1 titard, Ann. Chim. Phys. [5] xxii. 223.

2 Baeyer, Ann. Cham. Pharm. civ. 271.

3 Kelbe, ibid. ccx. 10 ; Kelbe and Bauer, Bcr. Deutsch. CJicm. Gcs. xvi. 2559 ;
Renard, Aim. Chim. Phys. [6], i. 22,3.

4 Chem. News, xx. 76.



TOLUENE SUBSTITUTION PRODUCTS.



ing to Tichborne, colophonin hydrate, C 10 H 22 O 3 + H 2 O, is formed,
and loses water on heating. 1

HcxJiydrotoluenc, C 7 H 14 , is prepared by heating toluene with
a large excess of concentrated hydriodic acid to 280 , 2 and
occurs in Baku petroleum 3 and in resin spirit (Renard). It
is a liquid smelling like petroleum, boiling at 97, and having
a specific gravity of '772 at 0. A mixture of concentrated
sulphuric and nitric acids does not attack it in the cold, but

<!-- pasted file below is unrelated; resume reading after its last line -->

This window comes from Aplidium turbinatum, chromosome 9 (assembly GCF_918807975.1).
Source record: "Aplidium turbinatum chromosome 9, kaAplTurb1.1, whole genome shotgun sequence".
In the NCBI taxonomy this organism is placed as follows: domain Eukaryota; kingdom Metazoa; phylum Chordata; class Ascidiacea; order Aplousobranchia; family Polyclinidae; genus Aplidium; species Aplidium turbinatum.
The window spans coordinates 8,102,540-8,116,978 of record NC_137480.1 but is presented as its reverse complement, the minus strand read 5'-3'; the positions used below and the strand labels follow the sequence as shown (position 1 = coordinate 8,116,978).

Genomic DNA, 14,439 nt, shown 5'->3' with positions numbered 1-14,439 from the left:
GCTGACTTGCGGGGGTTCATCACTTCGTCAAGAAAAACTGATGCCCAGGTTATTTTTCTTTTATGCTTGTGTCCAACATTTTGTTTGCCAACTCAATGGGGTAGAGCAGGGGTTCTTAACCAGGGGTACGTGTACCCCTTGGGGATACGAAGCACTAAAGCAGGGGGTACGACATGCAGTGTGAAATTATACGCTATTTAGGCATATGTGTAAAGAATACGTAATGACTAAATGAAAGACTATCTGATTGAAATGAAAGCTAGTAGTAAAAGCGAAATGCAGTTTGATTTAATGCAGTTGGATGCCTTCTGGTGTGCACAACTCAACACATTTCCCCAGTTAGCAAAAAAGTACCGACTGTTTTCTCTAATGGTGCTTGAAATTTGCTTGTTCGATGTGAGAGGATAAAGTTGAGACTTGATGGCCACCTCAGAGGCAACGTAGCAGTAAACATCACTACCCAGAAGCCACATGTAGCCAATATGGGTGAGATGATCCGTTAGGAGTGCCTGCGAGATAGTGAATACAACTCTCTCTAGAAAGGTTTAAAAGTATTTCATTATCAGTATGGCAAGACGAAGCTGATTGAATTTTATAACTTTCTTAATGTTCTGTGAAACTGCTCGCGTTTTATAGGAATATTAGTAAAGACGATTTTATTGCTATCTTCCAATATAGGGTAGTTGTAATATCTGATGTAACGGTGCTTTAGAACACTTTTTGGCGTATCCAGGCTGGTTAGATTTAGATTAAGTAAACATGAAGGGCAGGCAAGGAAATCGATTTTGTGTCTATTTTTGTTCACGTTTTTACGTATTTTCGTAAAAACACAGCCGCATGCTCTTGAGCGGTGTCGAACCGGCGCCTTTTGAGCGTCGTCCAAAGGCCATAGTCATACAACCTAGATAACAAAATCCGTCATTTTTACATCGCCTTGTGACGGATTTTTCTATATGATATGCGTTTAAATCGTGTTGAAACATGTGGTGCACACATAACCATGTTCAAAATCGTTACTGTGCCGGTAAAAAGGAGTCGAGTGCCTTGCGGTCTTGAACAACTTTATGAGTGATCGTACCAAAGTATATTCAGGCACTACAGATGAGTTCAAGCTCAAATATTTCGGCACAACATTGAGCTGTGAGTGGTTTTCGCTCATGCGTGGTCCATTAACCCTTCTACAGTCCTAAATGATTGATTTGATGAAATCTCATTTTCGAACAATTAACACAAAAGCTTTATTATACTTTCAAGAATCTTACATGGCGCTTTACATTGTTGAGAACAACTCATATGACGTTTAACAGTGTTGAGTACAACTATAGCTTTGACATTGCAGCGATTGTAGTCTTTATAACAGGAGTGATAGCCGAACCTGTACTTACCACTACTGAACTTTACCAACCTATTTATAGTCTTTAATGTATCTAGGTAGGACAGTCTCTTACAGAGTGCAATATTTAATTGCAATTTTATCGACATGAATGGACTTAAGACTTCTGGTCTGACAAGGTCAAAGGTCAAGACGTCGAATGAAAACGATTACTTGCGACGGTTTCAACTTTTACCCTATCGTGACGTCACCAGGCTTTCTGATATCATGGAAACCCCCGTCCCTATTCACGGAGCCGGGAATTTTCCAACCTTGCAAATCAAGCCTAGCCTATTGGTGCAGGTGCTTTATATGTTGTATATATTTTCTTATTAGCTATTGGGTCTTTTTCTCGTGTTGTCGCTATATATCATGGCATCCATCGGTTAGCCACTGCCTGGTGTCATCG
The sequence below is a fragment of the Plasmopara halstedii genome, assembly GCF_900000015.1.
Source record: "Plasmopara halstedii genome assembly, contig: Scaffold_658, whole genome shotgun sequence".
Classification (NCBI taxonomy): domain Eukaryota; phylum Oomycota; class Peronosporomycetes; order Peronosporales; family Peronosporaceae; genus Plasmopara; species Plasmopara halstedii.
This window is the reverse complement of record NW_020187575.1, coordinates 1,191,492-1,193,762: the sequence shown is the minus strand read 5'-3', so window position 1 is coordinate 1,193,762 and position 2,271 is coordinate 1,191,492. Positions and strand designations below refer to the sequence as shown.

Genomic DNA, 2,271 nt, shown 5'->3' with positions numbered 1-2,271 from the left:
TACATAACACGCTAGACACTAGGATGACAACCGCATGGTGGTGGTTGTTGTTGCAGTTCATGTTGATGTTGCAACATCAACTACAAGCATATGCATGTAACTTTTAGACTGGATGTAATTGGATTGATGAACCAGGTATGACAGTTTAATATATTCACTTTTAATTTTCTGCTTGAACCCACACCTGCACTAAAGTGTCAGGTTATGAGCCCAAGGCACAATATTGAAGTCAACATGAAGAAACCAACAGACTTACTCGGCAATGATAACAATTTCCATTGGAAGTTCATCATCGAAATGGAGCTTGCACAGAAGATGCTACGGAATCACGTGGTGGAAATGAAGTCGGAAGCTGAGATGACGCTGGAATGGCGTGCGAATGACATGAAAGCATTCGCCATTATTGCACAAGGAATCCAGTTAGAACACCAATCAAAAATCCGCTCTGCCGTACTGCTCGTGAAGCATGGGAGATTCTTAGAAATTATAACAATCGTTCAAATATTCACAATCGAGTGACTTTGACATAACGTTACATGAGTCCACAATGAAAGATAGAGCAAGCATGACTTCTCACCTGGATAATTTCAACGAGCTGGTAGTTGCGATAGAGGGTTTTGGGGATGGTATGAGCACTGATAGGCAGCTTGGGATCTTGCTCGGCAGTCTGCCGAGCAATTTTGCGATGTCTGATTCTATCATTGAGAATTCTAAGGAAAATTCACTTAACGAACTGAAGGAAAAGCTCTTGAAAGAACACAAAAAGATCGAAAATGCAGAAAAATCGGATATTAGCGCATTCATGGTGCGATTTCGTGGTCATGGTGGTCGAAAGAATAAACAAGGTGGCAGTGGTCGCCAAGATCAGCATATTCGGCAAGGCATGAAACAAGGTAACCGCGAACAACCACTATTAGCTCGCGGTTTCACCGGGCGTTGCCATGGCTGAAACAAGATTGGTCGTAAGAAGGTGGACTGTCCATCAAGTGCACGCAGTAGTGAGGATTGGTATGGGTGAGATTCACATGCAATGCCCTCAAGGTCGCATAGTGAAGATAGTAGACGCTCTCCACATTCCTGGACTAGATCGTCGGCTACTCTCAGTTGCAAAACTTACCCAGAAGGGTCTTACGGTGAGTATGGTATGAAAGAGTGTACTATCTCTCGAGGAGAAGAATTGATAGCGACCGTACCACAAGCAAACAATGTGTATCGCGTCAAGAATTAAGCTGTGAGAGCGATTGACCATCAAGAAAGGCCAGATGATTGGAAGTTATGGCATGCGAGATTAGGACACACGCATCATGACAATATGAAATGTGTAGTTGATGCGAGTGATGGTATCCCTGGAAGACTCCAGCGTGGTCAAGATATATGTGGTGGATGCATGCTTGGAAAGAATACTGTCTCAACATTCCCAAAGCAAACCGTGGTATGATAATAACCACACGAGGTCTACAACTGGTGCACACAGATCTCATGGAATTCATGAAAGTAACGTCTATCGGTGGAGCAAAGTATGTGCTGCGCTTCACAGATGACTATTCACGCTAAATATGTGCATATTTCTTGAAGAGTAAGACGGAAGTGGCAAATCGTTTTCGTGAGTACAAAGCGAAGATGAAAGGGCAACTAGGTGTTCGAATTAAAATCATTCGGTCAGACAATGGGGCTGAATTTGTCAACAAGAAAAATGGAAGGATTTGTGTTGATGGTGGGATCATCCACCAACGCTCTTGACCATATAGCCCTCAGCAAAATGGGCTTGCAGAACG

when hot oxidizes it completely.



CHLORINE SUBSTITUTION PRODUCTS
OF TOLUENE.

2019 By the action of chlorine on toluene in the dark, Deville
obtained Benzobne monochlord, C 7 H 7 C1, as a thin liquid boiling at
170 , 4 whilst Cannizzaro found that the monochlorinated toluene
obtained by the repeated distillation of toluene in a stre'am of
chlorine, and boiling at 175, is identical with benzyl chloride,
as it can be readily converted into benzyl alcohol. 5 The same
compound was also obtained by passing chlorine into toluene,
but in this process an isomeric compound was frequently formed
instead of the benzyl chloride, and this proved to be as stable
as chlorobeiizene. These enigmatical results were explained by
Beilstein and Geitner, 6 who observed that the action of chlorine
on toluene varies according to the temperature at which the
chlorination is effected. Benzyl chloride alone is formed when
the mixture is hot, while the stable chlorotoluene is formed
when the process is conducted in the cold. As, however, heat is